The Book Of Boba Fett Breaks Out The Star Wars Easter Eggs And Big Action With 'The Tribes Of Tatooine'

This article contains spoilers for the new episode of "The Book of Boba Fett."

The second episode of "The Book of Boba Fett," directed by Steph Green and titled "The Tribes of Tatooine," reaches a little bit further into the present timeline of Boba Fett (Temuera Morrison), but takes giant leaps in his bacta driven flashbacks. 

In the present, Fett and his assassin partner Fennec Shand (Ming-Na Wen) interrogate the Night Wind stooge that tried killing them in the previous  episode. He claims the mayor hired him, so they march this poor fool to the mayor's office, where he is promptly killed. Mayor Mok Shaiz of Mos Espa (Robert Rodriguez) offers Boba Fett a cryptic warning and suggests that he check out the Sanctuary for more answers. There, Garsa Fwip (Jennifer Beals) tells him of the resurgence of Jabba's cousins, the twins, who want to take over Jabba's throne. Boba Fett has a brief stand-off with them before they decide that bloodshed in the moment isn't profitable and leave, opting to work against Fett in other ways. 

Then Fett goes back to the bacta and relives his days with the Tusken Raiders again. They train him further, but they're attacked by a Pyke Syndicate spice transport train. Fett takes out the Nikto swoop gang in order to steal their speeders and helps the Tuskens take down the Pyke transport, insisting the Pykes must now pay tribute to the Tuskens if they wish to transport spice across the Dune Sea. In return, the Tuskens initiate Boba Fett, sending him on some sort of vision quest to acquire the wood needed to build his own gaderffii. They celebrate that evening until the conclusion of the episode.

The Direction and Film References

This episode is almost twice as long as last week's and offered so much more that we can sink our teeth into, while at the same time managing to move the story forward very little. Steph Green manages to get better performances from the cast in this episode, and also gets a better action set-piece in the form of the train heist. The train-heist itself is a classic western trope, but it's never been told quite so blatantly from the indigenous perspective.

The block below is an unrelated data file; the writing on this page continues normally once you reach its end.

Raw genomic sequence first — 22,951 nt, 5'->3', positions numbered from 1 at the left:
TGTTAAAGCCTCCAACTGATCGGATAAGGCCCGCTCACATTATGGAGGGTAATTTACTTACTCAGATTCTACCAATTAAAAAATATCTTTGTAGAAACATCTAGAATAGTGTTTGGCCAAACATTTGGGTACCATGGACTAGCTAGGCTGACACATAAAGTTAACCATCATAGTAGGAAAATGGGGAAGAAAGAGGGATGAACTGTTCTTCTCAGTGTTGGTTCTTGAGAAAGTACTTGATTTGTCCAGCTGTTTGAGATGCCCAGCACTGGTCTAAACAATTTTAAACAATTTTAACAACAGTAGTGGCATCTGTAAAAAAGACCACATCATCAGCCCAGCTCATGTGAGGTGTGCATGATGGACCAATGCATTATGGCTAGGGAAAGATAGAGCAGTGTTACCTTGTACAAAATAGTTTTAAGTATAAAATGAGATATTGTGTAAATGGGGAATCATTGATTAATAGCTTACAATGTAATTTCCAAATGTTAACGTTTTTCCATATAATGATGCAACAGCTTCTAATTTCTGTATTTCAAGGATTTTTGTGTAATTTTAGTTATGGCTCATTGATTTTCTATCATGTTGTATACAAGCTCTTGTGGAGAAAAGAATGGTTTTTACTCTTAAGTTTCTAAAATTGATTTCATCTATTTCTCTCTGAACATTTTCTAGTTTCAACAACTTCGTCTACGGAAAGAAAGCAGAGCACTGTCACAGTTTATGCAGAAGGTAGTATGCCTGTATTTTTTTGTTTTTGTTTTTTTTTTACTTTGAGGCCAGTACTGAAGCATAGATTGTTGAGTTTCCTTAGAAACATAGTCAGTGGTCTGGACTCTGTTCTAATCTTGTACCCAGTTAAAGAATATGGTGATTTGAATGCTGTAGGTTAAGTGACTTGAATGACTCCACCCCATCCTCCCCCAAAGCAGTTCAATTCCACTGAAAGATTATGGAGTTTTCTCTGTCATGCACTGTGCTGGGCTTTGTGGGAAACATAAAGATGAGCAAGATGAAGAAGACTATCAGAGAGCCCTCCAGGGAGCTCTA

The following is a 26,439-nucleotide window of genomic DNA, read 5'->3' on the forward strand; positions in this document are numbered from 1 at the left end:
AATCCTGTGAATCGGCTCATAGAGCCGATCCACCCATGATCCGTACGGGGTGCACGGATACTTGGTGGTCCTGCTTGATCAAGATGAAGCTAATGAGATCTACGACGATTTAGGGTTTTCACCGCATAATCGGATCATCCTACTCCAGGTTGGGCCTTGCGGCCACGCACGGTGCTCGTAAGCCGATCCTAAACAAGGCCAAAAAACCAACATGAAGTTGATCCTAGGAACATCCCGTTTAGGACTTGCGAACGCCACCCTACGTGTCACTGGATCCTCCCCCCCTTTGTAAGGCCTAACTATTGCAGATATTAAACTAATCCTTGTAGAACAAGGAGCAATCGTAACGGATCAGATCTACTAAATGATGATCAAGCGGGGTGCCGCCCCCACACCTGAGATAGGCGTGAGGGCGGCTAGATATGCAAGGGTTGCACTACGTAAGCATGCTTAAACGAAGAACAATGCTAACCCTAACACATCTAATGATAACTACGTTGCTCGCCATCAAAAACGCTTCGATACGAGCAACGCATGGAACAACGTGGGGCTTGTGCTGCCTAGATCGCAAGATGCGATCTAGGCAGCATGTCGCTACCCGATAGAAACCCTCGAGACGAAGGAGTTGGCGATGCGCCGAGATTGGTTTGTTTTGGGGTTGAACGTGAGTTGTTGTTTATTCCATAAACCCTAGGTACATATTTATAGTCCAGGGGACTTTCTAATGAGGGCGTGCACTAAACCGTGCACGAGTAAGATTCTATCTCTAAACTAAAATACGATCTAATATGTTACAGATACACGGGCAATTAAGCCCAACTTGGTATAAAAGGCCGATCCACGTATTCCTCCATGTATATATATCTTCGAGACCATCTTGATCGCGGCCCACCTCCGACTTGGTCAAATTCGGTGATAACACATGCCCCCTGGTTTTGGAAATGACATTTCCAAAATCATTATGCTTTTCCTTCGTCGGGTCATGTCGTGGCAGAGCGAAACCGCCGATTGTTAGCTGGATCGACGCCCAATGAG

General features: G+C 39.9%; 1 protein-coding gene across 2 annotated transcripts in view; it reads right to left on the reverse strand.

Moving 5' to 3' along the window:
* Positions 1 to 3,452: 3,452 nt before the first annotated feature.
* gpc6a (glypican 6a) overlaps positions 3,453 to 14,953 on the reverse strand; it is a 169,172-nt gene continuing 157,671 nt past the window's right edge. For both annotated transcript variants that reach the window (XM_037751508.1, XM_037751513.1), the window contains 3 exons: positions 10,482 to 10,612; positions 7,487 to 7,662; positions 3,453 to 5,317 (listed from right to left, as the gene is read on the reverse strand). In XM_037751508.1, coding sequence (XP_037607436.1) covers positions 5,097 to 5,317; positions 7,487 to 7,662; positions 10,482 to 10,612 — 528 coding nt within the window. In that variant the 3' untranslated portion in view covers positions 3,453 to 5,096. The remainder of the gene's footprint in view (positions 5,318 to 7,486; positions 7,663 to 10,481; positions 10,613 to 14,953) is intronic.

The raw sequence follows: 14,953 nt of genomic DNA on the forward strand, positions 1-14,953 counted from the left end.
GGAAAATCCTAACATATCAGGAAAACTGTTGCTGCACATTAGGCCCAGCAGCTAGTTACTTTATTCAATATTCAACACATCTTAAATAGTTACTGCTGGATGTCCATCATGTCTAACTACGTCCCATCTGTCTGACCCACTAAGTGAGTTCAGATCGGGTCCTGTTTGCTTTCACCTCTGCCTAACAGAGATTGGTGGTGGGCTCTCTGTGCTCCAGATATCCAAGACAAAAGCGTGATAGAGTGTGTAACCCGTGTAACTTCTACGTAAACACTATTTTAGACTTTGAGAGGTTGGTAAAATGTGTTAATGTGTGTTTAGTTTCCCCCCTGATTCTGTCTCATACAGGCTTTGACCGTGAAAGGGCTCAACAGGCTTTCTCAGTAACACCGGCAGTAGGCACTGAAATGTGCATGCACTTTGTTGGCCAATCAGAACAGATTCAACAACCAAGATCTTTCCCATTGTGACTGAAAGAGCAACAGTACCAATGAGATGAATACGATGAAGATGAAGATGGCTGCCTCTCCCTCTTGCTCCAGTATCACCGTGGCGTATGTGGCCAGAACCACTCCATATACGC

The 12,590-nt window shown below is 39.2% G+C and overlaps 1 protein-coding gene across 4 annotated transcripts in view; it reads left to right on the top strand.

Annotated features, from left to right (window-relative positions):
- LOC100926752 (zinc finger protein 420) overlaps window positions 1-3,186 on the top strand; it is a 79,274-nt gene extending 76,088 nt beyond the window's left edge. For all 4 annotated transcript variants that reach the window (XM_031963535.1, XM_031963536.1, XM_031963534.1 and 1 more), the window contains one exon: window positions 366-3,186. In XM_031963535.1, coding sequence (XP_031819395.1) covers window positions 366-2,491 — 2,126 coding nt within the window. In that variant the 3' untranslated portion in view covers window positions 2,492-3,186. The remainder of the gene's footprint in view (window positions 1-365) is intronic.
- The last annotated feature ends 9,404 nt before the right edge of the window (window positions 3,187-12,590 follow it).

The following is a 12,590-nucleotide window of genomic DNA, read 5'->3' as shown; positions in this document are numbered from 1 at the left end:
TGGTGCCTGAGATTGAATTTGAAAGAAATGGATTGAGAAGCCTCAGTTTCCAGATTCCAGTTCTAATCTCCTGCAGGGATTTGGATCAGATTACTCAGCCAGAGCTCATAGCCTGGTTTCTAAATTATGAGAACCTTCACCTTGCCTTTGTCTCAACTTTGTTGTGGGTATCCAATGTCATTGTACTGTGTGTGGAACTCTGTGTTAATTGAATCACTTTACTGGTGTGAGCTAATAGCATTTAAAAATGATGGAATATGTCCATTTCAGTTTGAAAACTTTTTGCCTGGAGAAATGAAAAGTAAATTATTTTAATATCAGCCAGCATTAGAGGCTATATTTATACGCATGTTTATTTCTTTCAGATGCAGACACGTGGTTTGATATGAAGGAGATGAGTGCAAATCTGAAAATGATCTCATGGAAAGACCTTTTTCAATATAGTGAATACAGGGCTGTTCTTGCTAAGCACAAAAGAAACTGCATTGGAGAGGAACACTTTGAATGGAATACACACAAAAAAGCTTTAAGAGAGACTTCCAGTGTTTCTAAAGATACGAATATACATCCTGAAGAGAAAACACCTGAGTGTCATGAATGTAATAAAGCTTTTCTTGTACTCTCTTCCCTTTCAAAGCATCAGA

Watching the Pykes take potshots at the Tuskens from the train was reminiscent of a scene in Jim Jarmusch's "Dead Man," where people just lean outside a train to shoot buffalo. This happened plenty often in the history of the American West, with the same thing happening to indigenous tribes as they passed by. 

This episode gives us flashbacks across the timeline of "Star Wars" as well, taking us back to Kamino, as well as places that we'd only heard of or have been in deleted scenes in previous films. Namely, we get to finally see the inside of Tosche Station, a place that was cut from "A New Hope." More on that later. More than anything, this episode brings the narrative forward a little bit. It seems as though the flashbacks will offer us further glimpses of why Boba Fett is fully invested in Tatooine and intends to upset the order of things. It's starting to show us some of Boba Fett's change in character as well, feeling very much like it will lead up to his quest to retrieve his armor and even rescue Fennec Shand, which implies we will cross paths with Cobb Vanth (Timothy Olyphaunt) soon enough.